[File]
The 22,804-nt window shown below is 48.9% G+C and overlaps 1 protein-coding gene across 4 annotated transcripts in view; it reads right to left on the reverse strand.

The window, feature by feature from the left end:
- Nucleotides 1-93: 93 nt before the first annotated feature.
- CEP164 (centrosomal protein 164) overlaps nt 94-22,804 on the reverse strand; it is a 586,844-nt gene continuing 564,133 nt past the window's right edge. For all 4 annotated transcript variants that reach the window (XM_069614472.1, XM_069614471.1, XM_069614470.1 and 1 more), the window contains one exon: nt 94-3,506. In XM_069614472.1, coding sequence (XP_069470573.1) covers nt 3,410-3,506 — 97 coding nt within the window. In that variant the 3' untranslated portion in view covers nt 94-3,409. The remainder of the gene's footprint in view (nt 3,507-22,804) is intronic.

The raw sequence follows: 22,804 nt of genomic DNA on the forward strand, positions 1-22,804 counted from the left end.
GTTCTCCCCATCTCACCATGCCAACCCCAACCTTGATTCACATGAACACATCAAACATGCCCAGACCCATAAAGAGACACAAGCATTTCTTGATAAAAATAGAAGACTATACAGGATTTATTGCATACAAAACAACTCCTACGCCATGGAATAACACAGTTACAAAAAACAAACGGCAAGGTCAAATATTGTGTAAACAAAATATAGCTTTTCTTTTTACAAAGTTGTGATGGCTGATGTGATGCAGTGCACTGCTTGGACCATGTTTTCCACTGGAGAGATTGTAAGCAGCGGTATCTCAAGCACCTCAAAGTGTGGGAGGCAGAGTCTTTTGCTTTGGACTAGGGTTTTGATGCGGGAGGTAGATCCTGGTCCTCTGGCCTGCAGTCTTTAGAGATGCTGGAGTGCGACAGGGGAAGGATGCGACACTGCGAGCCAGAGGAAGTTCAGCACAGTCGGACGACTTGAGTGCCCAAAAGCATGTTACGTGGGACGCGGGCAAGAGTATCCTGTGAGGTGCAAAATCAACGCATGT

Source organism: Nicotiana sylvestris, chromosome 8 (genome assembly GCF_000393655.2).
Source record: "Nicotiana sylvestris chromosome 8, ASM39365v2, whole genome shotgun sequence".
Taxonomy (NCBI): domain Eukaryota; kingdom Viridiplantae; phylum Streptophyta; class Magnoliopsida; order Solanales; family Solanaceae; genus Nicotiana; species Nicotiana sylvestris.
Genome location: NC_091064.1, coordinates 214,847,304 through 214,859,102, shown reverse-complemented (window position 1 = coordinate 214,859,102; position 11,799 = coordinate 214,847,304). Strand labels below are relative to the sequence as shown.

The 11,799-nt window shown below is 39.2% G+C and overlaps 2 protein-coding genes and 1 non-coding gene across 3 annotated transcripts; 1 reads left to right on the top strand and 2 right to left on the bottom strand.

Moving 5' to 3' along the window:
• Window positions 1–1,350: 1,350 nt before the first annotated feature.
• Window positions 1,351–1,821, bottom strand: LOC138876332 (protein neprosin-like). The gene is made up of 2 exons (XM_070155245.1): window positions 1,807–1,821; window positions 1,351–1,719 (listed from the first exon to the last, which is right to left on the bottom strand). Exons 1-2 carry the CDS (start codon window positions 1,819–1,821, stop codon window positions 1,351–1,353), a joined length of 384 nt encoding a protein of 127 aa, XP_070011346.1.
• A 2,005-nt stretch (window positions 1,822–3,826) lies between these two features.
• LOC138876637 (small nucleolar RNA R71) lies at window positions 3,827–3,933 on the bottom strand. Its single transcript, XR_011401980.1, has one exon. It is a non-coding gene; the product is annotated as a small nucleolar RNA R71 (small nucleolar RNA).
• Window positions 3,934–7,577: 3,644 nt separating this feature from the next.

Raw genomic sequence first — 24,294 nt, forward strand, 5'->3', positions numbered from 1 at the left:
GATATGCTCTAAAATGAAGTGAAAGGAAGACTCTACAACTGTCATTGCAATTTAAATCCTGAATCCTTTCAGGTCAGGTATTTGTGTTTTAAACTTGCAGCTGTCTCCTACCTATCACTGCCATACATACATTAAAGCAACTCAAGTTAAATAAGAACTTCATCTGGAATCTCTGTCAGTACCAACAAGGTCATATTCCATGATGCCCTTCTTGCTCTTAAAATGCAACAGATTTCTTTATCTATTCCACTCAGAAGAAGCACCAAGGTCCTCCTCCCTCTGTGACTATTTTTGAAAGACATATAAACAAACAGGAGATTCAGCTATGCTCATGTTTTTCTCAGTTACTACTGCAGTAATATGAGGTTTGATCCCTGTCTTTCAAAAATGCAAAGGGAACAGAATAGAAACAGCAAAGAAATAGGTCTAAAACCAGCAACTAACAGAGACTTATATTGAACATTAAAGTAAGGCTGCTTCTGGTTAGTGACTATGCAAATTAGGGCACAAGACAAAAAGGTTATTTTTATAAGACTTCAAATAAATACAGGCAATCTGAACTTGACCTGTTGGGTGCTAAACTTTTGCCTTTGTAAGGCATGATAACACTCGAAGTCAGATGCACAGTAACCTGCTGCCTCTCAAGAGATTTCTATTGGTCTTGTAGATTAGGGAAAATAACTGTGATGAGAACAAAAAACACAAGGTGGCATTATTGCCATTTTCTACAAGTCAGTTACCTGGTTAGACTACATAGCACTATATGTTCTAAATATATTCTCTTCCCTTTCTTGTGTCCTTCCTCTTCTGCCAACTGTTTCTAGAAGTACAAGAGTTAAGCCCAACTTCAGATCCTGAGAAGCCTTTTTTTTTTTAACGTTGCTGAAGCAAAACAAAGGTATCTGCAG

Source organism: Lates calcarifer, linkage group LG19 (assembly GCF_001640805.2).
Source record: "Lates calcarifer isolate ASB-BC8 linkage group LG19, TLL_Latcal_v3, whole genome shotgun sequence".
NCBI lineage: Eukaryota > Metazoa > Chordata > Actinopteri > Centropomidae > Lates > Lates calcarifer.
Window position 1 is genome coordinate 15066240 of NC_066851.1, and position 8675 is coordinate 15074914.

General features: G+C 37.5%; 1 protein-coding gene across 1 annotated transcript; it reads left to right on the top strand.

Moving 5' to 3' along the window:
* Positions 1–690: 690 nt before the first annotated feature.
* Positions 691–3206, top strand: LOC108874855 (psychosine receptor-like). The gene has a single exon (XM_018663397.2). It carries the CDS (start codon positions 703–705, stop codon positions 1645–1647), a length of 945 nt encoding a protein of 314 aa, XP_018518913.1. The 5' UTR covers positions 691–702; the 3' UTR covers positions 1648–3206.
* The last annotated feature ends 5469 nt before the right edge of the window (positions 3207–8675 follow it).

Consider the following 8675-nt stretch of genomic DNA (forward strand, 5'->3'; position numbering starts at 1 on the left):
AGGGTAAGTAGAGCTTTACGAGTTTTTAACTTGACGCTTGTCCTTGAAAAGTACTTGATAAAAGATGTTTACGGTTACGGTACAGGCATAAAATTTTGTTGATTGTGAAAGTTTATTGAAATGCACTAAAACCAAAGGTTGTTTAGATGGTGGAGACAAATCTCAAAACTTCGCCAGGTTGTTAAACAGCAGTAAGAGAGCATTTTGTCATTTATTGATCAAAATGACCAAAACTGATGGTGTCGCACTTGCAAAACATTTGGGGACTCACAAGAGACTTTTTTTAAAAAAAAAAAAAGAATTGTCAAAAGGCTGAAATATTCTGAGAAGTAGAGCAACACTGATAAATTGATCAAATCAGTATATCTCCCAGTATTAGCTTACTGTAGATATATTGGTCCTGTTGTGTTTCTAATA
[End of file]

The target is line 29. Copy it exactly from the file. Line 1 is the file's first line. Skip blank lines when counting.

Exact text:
Consider the following 8675-nt stretch of genomic DNA (forward strand, 5'->3'; position numbering starts at 1 on the left):